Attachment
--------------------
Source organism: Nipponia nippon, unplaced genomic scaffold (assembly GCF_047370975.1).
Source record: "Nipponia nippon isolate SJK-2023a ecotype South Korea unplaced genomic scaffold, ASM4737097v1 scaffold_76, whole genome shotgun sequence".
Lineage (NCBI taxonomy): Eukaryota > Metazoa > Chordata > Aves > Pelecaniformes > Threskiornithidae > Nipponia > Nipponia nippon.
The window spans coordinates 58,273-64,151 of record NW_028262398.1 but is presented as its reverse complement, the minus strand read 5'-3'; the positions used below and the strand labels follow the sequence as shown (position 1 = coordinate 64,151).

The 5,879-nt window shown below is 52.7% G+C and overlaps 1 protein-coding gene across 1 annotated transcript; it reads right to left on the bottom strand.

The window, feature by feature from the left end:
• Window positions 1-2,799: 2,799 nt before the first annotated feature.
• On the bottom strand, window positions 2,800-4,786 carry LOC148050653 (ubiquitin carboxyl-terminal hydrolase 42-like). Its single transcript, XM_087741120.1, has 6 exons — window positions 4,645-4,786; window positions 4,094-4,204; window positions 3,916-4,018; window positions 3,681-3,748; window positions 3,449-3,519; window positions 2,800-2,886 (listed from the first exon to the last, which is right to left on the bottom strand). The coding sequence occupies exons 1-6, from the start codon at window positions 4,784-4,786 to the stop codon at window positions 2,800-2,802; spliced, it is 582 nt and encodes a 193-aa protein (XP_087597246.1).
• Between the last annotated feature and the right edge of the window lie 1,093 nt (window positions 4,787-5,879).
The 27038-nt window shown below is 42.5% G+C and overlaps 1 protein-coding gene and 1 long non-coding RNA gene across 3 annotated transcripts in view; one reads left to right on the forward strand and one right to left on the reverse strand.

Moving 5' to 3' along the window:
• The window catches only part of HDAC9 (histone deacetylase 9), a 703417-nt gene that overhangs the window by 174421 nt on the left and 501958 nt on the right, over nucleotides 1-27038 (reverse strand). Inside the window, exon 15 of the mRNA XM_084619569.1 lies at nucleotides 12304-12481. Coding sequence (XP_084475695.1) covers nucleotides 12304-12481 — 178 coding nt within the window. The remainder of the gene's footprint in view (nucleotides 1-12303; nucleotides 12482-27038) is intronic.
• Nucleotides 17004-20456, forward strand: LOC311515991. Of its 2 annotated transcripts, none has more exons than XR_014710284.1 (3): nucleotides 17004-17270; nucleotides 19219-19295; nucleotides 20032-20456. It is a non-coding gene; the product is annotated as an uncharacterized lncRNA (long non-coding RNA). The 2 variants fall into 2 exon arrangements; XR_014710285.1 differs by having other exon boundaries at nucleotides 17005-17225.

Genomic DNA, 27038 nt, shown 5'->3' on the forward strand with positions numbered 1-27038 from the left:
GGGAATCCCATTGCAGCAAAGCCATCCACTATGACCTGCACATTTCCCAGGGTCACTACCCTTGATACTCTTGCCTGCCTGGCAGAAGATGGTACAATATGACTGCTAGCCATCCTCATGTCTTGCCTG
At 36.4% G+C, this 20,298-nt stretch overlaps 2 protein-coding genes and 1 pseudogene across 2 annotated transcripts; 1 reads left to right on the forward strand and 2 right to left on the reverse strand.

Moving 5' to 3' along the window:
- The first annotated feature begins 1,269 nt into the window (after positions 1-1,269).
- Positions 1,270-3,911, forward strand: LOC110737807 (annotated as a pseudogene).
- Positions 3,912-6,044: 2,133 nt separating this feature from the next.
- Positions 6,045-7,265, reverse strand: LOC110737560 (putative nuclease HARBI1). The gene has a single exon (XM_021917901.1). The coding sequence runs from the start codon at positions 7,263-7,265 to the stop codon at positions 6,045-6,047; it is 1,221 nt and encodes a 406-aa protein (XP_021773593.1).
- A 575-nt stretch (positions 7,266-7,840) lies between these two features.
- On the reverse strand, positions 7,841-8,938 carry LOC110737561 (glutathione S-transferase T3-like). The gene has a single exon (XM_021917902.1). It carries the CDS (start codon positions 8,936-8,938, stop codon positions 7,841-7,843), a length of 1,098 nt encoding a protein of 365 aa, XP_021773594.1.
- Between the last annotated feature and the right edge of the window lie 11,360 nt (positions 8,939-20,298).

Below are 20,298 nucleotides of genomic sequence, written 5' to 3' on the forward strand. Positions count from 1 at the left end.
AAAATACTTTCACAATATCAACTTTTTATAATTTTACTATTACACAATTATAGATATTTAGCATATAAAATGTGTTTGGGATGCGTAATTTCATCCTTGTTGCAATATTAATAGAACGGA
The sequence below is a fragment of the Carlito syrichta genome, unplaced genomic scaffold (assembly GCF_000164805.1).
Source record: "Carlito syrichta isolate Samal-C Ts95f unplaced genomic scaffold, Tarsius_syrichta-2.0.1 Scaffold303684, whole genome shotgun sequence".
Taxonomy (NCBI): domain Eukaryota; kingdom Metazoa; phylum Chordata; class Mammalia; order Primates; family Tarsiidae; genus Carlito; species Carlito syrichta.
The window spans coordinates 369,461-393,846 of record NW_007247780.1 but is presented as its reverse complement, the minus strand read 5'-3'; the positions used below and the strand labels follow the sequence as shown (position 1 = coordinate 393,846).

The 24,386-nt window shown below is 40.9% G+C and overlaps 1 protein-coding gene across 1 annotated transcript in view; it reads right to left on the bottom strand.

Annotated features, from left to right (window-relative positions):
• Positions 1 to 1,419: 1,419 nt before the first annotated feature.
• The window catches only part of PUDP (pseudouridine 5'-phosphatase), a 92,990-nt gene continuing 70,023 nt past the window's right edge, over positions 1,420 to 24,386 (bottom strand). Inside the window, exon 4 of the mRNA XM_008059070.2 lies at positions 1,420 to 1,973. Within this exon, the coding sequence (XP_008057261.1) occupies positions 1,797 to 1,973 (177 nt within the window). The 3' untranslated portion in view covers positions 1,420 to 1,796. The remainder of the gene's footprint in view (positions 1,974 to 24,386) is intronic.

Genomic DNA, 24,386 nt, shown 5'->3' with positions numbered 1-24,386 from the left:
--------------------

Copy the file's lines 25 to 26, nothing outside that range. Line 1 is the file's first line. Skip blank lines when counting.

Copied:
Below are 20,298 nucleotides of genomic sequence, written 5' to 3' on the forward strand. Positions count from 1 at the left end.
AAAATACTTTCACAATATCAACTTTTTATAATTTTACTATTACACAATTATAGATATTTAGCATATAAAATGTGTTTGGGATGCGTAATTTCATCCTTGTTGCAATATTAATAGAACGGA